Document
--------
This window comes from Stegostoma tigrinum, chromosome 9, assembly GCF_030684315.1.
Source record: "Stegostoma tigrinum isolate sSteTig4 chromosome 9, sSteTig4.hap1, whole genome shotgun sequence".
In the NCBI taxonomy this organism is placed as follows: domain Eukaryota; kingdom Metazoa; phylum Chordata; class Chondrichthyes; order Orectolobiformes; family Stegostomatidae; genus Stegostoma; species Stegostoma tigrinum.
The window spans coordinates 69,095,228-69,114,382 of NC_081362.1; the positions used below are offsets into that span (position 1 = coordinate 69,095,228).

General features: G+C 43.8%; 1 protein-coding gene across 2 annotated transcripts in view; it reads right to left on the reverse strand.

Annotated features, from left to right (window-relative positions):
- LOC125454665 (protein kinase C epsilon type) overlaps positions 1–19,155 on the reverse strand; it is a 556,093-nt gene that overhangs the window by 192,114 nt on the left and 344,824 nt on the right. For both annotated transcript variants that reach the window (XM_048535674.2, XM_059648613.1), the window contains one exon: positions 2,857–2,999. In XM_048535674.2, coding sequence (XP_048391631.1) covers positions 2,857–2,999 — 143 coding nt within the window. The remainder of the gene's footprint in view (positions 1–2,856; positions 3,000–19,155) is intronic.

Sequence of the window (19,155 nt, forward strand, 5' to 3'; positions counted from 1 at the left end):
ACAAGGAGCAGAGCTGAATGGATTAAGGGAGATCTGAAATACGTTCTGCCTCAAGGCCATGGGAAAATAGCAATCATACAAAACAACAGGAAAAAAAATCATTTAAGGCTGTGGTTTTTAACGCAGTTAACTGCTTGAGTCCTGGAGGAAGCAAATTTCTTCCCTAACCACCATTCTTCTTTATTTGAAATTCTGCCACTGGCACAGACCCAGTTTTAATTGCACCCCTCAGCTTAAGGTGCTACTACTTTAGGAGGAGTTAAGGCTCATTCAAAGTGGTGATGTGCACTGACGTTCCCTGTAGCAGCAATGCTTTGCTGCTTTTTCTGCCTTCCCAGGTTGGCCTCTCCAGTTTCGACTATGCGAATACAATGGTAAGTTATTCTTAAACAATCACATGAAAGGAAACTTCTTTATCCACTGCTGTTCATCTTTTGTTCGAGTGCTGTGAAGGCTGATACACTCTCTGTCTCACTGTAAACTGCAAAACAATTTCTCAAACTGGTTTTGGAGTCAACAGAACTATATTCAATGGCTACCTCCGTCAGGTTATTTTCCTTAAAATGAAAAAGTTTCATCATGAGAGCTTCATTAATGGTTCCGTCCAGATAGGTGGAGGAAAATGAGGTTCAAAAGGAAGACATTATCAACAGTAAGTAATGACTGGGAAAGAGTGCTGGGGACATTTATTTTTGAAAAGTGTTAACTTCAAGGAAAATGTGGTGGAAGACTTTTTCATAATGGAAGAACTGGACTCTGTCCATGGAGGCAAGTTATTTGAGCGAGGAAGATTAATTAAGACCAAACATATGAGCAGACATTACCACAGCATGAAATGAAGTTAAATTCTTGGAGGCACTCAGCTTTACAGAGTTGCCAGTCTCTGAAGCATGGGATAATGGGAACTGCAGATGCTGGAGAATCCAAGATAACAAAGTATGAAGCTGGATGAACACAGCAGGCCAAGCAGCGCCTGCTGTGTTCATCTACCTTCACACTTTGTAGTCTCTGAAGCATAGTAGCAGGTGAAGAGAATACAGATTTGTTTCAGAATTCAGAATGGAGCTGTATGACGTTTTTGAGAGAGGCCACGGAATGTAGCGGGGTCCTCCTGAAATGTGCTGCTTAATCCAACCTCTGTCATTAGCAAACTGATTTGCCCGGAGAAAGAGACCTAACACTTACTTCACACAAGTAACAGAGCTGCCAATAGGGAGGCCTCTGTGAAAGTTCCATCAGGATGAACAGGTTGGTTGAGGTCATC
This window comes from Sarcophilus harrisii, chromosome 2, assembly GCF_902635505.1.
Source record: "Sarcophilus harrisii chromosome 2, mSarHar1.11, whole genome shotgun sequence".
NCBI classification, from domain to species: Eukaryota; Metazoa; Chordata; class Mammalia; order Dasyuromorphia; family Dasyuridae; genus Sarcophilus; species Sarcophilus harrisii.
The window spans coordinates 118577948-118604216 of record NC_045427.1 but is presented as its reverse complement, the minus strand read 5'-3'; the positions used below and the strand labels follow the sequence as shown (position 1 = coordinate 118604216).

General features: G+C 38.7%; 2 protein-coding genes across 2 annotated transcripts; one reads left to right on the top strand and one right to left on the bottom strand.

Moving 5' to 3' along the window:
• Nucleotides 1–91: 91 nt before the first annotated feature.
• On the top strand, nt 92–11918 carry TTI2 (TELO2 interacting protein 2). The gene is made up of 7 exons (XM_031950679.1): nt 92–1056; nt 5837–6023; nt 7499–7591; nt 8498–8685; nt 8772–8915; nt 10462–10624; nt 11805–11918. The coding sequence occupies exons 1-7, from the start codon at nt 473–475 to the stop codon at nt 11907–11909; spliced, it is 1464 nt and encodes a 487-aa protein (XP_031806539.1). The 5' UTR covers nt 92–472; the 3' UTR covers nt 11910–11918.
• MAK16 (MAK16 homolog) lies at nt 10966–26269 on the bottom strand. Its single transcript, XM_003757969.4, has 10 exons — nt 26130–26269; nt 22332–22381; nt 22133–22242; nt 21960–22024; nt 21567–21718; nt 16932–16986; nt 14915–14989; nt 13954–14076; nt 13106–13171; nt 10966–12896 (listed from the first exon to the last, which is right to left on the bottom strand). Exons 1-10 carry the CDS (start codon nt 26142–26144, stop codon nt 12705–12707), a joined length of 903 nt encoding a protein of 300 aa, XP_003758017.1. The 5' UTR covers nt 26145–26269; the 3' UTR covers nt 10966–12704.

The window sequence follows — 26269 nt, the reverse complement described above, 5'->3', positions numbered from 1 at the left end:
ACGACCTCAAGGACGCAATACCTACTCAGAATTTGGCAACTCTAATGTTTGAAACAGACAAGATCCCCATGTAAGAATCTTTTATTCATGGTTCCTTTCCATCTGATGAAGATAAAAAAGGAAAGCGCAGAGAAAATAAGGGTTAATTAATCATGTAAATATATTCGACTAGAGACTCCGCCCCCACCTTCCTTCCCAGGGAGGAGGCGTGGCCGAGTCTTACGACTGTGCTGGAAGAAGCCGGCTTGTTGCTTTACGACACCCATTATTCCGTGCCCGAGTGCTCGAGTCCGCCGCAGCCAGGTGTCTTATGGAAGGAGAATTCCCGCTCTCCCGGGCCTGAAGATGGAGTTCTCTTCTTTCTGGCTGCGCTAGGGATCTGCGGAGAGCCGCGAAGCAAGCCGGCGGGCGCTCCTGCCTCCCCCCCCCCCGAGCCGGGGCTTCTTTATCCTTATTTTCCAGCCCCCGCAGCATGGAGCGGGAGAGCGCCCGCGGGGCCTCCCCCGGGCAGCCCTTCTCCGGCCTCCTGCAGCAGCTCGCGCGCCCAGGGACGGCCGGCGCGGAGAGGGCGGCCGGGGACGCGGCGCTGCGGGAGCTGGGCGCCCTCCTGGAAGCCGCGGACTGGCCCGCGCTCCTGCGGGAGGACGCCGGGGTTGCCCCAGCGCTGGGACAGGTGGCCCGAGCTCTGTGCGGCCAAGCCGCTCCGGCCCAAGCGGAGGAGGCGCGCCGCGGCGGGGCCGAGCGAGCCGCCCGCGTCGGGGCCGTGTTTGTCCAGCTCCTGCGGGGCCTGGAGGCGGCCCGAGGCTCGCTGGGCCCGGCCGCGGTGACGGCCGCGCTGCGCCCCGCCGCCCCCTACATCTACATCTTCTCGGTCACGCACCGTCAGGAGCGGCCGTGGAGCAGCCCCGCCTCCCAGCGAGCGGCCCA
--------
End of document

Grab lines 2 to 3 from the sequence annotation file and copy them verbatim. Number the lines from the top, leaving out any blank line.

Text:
Source record: "Stegostoma tigrinum isolate sSteTig4 chromosome 9, sSteTig4.hap1, whole genome shotgun sequence".
In the NCBI taxonomy this organism is placed as follows: domain Eukaryota; kingdom Metazoa; phylum Chordata; class Chondrichthyes; order Orectolobiformes; family Stegostomatidae; genus Stegostoma; species Stegostoma tigrinum.